How Rich is Japan?

How Rich is Japan?

How Rich is Japan?

Japan is clearly one of the most industrious nations in the world and is home to among the most advanced cars, power tools, chemical substances, processed foods, electronics, among other products.  In terms of purchasing power parity, Japan ranks fourth largest nation, behind world leader the United States, China and India. Japan is rich in the agricultural business and is responsible for nearly 1/6 of the fish caught across the globe. The nation employs nearly 66 million people with the unemployment rate is a relatively low four percent, yet 20 million people we below the poverty level back in 2007.




Back in the middle of the first decade in the 2000’s, Japan’s exports amounted to an impressive $4,210 in US currency. As of a few years ago, their main exports were to the United States, China, South Korea, Hong Kong, and Thailand in products such as transportation equipment, cars, iron, and auto parts.

Another indication of a booming economy, numerous of Japan’s companies such as Toyota, Honda, Canon, Nissan, Panasonic, Mitsubishi, Nintendo, Lexus, among others are global leaders in their industries. Thirty percent of the top ten largest cooperatives in the world are in Japan with the agricultural and consumer ranked number one.

But is Japan considered rich?? It depends on the definition of such. There is an increasingly wide gap between the wealthy and not wealthy. For example, in some countries, the richest separate themselves from others in distinct communities with top security measures.  In Japan, a rich person often lives in the same community and even next door to a middle or even lower economic class person, making it difficult to distinguish.

Still, the indication by the booming stock market over recent years has led local media to talk about the super-rich. Over one million Japanese or just around a percent of the population is defined as rich, which is income near $275,000 US and assets of around $1 million. Other ways to determine the most wealthy are those that can simply live off the interest and never have to touch their principal or salary.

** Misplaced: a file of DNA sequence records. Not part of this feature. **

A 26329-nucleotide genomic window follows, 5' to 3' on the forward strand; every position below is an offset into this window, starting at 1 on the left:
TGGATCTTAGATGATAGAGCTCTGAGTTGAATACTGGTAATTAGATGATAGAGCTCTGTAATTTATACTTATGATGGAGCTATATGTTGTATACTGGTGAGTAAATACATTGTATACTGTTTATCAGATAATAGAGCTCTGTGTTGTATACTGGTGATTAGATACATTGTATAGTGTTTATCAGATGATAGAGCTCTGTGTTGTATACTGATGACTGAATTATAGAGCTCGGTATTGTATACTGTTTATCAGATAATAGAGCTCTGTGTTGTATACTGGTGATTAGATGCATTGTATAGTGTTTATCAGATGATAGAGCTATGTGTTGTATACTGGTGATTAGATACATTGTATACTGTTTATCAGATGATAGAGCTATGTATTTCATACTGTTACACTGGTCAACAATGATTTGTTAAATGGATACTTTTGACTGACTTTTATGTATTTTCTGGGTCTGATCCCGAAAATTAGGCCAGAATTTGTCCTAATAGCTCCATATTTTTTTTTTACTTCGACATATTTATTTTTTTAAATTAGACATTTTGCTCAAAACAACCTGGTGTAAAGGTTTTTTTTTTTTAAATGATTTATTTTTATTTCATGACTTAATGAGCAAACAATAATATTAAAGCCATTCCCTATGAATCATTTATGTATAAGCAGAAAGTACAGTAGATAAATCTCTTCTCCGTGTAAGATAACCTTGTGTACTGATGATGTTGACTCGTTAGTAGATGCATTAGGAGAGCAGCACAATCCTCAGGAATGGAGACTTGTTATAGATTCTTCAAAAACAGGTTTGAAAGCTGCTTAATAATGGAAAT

The rich in Japan will spend money on things they enjoy such as travel and the arts but rarely flaunt their wealth on mansions and expensive cars. The art they do purchase is of Japanese origin, mostly feeling the need to put money back into the Japanese economy. The Japanese that earn less than people in other countries end up having more wealth in the long run due to wise investment choices, particularly overseas assets that are taxed once they reach around $450,000 US.




Another reason Japan is rich compared to others is that even those that inherit wealth still work their whole lives instead of many in the Western world that retire. Young people that inherit money maintain their wealth because they use it for education and other means to enhance opportunities to earn their own money, instead of living off the inheritance.

One thing in Japan like much of the rest of the world is that the middle class just slides by in daily living, while the rich maintain the wealth. Those that inherit money learn great investment strategies. Case in point, nearly three times as children of wealth have investment experience compared to those that are not wealthy.

Japan also has a significant population of married couples in which both work and have a combined income of nearly 10 million yen of $90,000 US. These people in Japan also have professionals advising them on how to manage their money.  The wealthy couples also tend to spend their money liberally but only on things such as housekeeping or daycare.

Another sector of Japan that is rich is the “digital seniors”, which are those that are computer intelligent and spend time online. They are smart individuals who know about the financial markets and educate themselves on the internet. The interesting thing about this group, which is in the range of nearly 10 million, is that they don’t buy and sell online. They do it the old fashioned way to the tune of 26 million yen or over $230,000 US.



All told, Japan ranked third in the world in GDP (Gross Domestic Product) in 2019, surpassing the $5 trillion US mark. This is very impressive due to the fact the economy was hit hard in 2008 with a recession. When recovery was taking place, an earthquake hit, hurting the economy. But the good news it the nation is clearly back on track and with the 2020 Olympics being held in Japan, the country should get a big boost that will keep investments coming at a steady, high rate.  Japan should maintain its position behind the United States and China in terms of GDP.

The simple answer at the end of this long discussion is, “yes, Japan is still a rich nation” and one of the most prosperous in Asia and the world.

 

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